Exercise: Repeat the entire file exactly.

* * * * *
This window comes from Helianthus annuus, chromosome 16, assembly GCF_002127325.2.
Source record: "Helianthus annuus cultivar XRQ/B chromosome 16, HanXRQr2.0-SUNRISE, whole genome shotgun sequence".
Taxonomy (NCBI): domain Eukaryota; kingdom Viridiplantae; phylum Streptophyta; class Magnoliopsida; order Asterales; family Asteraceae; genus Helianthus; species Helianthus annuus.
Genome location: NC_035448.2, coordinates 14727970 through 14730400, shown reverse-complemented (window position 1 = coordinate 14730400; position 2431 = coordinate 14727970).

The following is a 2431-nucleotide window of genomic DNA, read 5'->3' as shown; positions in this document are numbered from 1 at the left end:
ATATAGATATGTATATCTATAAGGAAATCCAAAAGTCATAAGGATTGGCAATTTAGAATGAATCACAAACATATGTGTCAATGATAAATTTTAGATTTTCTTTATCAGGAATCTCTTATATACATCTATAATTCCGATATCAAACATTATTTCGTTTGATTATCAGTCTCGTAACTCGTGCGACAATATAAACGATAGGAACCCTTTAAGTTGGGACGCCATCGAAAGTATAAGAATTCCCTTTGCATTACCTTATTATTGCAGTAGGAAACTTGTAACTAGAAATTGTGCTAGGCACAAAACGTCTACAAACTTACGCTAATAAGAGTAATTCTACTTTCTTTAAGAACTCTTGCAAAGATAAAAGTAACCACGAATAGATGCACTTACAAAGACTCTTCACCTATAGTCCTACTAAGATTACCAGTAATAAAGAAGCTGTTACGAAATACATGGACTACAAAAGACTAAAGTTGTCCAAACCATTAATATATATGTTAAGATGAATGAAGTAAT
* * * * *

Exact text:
This window comes from Helianthus annuus, chromosome 16, assembly GCF_002127325.2.
Source record: "Helianthus annuus cultivar XRQ/B chromosome 16, HanXRQr2.0-SUNRISE, whole genome shotgun sequence".
Taxonomy (NCBI): domain Eukaryota; kingdom Viridiplantae; phylum Streptophyta; class Magnoliopsida; order Asterales; family Asteraceae; genus Helianthus; species Helianthus annuus.
Genome location: NC_035448.2, coordinates 14727970 through 14730400, shown reverse-complemented (window position 1 = coordinate 14730400; position 2431 = coordinate 14727970).

The following is a 2431-nucleotide window of genomic DNA, read 5'->3' as shown; positions in this document are numbered from 1 at the left end:
ATATAGATATGTATATCTATAAGGAAATCCAAAAGTCATAAGGATTGGCAATTTAGAATGAATCACAAACATATGTGTCAATGATAAATTTTAGATTTTCTTTATCAGGAATCTCTTATATACATCTATAATTCCGATATCAAACATTATTTCGTTTGATTATCAGTCTCGTAACTCGTGCGACAATATAAACGATAGGAACCCTTTAAGTTGGGACGCCATCGAAAGTATAAGAATTCCCTTTGCATTACCTTATTATTGCAGTAGGAAACTTGTAACTAGAAATTGTGCTAGGCACAAAACGTCTACAAACTTACGCTAATAAGAGTAATTCTACTTTCTTTAAGAACTCTTGCAAAGATAAAAGTAACCACGAATAGATGCACTTACAAAGACTCTTCACCTATAGTCCTACTAAGATTACCAGTAATAAAGAAGCTGTTACGAAATACATGGACTACAAAAGACTAAAGTTGTCCAAACCATTAATATATATGTTAAGATGAATGAAGTAAT